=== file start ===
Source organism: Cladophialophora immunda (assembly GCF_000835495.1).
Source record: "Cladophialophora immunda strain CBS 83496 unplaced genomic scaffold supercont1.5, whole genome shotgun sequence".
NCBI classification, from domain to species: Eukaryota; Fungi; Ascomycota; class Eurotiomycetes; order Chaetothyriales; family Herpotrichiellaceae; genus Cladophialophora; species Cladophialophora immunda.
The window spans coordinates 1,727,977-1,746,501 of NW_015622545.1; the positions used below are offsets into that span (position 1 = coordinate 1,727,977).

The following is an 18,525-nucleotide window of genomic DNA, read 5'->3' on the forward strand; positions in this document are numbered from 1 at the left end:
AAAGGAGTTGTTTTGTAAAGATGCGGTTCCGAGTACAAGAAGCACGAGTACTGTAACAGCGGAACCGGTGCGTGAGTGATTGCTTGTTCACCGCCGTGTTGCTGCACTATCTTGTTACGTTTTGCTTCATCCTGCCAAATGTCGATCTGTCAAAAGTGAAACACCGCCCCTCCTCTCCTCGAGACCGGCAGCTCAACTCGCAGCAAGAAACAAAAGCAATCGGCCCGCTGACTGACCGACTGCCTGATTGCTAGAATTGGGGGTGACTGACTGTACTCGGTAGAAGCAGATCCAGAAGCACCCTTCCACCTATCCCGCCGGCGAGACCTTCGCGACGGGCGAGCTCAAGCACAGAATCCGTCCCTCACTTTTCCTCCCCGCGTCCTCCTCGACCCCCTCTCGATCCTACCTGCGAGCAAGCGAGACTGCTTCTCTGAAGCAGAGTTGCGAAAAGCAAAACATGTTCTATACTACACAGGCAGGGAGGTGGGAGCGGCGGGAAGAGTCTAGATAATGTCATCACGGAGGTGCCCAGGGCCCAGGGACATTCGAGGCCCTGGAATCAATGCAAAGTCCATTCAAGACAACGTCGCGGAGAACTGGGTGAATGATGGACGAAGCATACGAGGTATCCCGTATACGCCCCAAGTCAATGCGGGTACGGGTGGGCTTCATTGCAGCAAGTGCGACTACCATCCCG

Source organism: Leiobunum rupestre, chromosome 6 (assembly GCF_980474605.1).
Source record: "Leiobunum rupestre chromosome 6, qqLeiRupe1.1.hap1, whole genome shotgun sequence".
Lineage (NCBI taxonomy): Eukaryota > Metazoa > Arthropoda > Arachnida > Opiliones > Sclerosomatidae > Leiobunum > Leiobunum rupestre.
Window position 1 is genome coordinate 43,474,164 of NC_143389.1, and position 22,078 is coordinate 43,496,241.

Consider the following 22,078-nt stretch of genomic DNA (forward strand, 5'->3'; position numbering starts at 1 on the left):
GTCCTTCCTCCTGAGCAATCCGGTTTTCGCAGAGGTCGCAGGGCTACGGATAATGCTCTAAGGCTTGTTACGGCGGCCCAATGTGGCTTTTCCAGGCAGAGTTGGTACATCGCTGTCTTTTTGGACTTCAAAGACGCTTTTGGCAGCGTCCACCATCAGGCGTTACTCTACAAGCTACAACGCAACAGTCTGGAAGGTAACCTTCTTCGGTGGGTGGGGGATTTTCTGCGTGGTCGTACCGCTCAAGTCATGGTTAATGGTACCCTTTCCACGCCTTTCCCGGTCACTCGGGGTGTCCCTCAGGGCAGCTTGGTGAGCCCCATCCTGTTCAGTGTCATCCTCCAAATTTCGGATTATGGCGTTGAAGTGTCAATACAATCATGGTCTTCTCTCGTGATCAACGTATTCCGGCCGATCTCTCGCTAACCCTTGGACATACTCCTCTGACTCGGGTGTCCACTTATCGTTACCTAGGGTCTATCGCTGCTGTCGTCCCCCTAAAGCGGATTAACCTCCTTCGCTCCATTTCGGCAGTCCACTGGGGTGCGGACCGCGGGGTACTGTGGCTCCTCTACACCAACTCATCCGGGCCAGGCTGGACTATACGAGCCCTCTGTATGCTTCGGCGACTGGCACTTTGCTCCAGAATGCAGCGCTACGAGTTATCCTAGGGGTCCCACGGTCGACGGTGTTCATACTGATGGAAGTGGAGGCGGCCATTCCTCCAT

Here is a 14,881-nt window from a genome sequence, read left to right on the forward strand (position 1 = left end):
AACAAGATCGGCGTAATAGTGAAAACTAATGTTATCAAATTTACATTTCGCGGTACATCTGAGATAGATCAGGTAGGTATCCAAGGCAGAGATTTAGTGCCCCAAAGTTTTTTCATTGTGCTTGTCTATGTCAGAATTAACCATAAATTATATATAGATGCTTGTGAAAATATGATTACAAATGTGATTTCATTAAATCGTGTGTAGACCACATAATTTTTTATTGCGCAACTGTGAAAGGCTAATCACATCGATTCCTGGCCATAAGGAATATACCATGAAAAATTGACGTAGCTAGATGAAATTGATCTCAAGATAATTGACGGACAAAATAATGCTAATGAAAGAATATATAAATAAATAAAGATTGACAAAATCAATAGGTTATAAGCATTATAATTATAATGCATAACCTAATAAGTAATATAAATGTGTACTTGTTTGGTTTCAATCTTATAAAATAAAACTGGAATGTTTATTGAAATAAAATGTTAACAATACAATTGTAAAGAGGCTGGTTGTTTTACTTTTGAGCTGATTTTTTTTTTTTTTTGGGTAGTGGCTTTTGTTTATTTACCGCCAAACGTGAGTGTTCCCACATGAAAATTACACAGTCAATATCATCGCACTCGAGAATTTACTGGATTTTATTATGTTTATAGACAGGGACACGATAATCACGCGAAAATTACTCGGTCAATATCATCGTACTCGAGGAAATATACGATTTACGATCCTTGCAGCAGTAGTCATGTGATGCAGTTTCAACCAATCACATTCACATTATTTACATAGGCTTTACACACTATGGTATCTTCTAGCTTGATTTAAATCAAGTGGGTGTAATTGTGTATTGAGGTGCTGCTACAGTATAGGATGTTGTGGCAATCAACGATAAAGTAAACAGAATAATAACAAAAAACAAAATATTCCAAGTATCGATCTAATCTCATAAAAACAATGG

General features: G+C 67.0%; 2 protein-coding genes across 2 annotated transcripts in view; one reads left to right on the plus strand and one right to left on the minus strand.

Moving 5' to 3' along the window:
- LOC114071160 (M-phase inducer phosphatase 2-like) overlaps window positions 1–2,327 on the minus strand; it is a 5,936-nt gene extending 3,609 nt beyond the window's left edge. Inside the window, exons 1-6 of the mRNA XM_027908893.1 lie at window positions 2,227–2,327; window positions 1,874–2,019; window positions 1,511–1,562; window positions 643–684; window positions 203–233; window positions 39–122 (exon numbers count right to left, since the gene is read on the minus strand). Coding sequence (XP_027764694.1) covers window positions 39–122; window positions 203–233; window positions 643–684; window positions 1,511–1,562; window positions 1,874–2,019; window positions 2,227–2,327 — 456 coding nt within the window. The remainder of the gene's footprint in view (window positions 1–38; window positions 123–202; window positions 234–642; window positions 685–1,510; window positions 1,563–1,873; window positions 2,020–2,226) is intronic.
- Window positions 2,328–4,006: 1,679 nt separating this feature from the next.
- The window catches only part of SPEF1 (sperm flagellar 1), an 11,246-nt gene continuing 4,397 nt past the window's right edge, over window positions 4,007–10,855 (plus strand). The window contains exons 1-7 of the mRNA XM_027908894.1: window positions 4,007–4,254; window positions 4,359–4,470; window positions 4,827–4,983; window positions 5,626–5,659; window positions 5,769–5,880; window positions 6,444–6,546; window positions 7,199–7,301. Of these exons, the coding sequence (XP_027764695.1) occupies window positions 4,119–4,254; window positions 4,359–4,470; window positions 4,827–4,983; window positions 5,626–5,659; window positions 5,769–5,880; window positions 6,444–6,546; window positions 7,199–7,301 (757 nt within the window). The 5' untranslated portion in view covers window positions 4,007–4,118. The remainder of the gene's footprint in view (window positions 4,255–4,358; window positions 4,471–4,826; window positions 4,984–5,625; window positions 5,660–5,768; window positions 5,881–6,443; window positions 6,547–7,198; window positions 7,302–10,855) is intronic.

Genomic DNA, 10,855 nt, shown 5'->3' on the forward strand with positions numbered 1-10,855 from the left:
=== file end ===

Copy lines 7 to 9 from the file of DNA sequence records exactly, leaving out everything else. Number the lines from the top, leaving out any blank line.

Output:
Source organism: Leiobunum rupestre, chromosome 6 (assembly GCF_980474605.1).
Source record: "Leiobunum rupestre chromosome 6, qqLeiRupe1.1.hap1, whole genome shotgun sequence".
Lineage (NCBI taxonomy): Eukaryota > Metazoa > Arthropoda > Arachnida > Opiliones > Sclerosomatidae > Leiobunum > Leiobunum rupestre.